The ban on South African wine exports has been lifted for a second time, but the changing situation has resulted in disruption and a potential revenue loss of around R1 billion.
The South African wine industry has been on a sort of traumatic roller coaster ride of late.
An initial ban on wine exports was announced on 25 March and came into effect at midnight on 26 April. This was then lifted on 7 April, only to be reinstated on 16 April.
The South African government decided on 29 April to lift the transport restrictions once more as the country moves from level 5 to level 4 lockdown restrictions as a result of Covid-19. South African wine exports can now resume from Friday 1 May.
Wines of South Africa previously released an estimate that a five-week ban on exports could result in a direct export revenue loss of over R1 billion (£44 million, FOB value). It warned that the damage to “reputation and consistent supply as well as future market opportunities could in fact be astronomical in the longer term with the loss of listings for many South African wines within the retail environment”.
While the ban did not last the whole five weeks, the stop-start nature of exports has resulted in the “estimate of around R1 billion being still largely correct”, Jo Wehring, UK market manager for Wines of South Africa told the drinks business.
Wehring explained: “Although there was a short period when exports could resume during the five week lockdown, very little was exported as the port in Cape Town was operating at around 25% capacity. We hope that with wine able to move again, the industry will be able to catch up eventually.
“There has already been a lot of support for South Africa from importers and retailers altering plans to ensure wines stay on shelves. We now hope to get back on track as quickly as possible.”
From 1 May, the transport and export of wine in South Africa as well as manufacturing and relating services can resume, Minister Dr. Nkosazana Dlamini Zuma announced at a media briefing last night.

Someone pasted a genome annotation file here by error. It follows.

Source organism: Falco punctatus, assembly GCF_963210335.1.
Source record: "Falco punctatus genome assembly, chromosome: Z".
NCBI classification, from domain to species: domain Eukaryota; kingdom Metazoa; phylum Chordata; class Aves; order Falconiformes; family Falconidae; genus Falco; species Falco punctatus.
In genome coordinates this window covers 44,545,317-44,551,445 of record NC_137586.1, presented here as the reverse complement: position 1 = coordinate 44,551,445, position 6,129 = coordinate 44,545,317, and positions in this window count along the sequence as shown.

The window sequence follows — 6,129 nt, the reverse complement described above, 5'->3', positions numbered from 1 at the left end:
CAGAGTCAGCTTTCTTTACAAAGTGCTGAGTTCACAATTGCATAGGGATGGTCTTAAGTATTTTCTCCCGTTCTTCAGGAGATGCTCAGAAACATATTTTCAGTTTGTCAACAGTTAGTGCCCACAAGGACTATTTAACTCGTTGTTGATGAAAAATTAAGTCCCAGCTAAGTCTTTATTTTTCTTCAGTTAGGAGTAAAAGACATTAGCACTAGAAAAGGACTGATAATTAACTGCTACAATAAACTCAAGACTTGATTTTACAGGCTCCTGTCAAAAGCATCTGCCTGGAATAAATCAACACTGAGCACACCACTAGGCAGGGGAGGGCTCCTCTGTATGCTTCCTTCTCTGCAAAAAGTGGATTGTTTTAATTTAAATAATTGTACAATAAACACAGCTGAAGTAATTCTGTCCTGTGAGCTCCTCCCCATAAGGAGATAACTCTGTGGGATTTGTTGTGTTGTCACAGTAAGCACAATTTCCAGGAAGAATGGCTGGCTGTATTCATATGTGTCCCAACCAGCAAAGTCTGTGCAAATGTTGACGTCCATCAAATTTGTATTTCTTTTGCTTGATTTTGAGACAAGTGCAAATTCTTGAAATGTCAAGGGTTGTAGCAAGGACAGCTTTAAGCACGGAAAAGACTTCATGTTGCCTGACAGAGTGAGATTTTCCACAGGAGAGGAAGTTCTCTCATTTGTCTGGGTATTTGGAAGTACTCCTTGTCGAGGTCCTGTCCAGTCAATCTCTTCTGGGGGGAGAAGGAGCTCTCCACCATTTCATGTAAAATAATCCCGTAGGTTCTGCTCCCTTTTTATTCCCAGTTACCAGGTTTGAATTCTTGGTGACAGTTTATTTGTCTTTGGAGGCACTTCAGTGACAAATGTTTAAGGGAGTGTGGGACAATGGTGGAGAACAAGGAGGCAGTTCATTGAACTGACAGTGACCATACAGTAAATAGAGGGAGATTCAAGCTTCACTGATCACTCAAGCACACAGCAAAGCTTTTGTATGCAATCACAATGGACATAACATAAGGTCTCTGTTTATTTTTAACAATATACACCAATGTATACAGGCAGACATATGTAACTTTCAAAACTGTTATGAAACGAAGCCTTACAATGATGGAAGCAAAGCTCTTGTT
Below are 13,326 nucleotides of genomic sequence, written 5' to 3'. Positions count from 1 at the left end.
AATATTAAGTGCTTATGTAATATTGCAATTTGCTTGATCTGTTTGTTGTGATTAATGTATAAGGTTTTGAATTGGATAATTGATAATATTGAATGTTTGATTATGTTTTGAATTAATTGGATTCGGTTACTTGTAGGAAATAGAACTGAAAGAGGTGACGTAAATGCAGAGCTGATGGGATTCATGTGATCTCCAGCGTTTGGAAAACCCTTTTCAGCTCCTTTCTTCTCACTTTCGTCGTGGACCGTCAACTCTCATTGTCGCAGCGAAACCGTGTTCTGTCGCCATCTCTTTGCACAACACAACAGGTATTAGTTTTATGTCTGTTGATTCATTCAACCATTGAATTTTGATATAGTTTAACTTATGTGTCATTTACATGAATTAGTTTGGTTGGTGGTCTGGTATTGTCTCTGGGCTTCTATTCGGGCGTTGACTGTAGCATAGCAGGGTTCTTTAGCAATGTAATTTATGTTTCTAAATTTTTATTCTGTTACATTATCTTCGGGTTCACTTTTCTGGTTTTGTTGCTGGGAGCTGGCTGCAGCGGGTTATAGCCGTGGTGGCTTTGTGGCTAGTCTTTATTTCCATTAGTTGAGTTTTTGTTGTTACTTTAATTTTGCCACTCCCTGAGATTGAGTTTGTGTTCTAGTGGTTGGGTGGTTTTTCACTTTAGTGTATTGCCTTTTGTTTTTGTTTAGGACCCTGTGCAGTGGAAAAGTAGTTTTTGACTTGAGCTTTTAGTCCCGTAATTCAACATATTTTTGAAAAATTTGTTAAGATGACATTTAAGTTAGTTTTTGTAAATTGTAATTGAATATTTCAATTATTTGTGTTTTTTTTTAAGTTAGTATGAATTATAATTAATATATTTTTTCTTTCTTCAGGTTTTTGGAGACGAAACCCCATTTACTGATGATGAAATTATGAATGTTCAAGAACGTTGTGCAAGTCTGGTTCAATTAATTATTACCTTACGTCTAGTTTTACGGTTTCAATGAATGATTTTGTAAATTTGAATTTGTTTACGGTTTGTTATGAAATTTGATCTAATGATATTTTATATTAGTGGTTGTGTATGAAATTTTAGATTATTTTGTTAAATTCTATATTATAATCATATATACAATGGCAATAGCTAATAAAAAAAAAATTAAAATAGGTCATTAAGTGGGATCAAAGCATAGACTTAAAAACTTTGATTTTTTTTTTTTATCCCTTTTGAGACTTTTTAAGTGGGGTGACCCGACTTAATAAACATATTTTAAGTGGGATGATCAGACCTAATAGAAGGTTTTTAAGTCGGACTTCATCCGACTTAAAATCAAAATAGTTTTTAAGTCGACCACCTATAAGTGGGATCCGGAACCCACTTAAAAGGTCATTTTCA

The industry’s export task team has interpreted the government guidance to mean that the wine industry can now carry out essential procurement and manufacturing (including bottling, labelling and packaging) under strict health and safety protocols.
Producers can now transport wine to ports and airports, and also take wine into neighbouring countries via road.
Commenting on the announcement, Siobhan Thompson, CEO, Wines of South Africa, said: “We are grateful to President Ramaphosa and the relevant government departments for the confirmation and providing certainty, and as such we endeavour to be responsible in our actions and messaging to ensure the safety of our people.
“As an industry we remain fully committed to implementing a safety protocol, which will effectively address transmission risks across our value chain. The safety of our workforce, customers and consumers are of utmost concern to our industry.”
South African producers must now ensure staff wear face masks and observe social and physical distancing during the transportation of wine, as well as in the workplace. Hand washing must take place throughout the day, and sanitisers must be available and applied correctly.
Work areas, including door handles and shared facilities, must be regularly cleaned. If a member of staff is confirmed to be infected, firms must follow quarantine regulations.
After lobbying form Vinpro and the SALBA back in March, viticultural work was deemed essential and winemakers were allowed to finish the 2020 harvest and work in their cellars.
Initial OIV data on the 2020 harvest in the southern hemisphere suggests that South Africa is one of just two countries that has not experienced a volume decrease this year.
It is expected to make a total of 10.2mhl, up 5% on 2019, which was acknowledged to be a small crop. Wines of South Africa notes that volumes are, however, still smaller than the five year average of 1.36 million tonnes.
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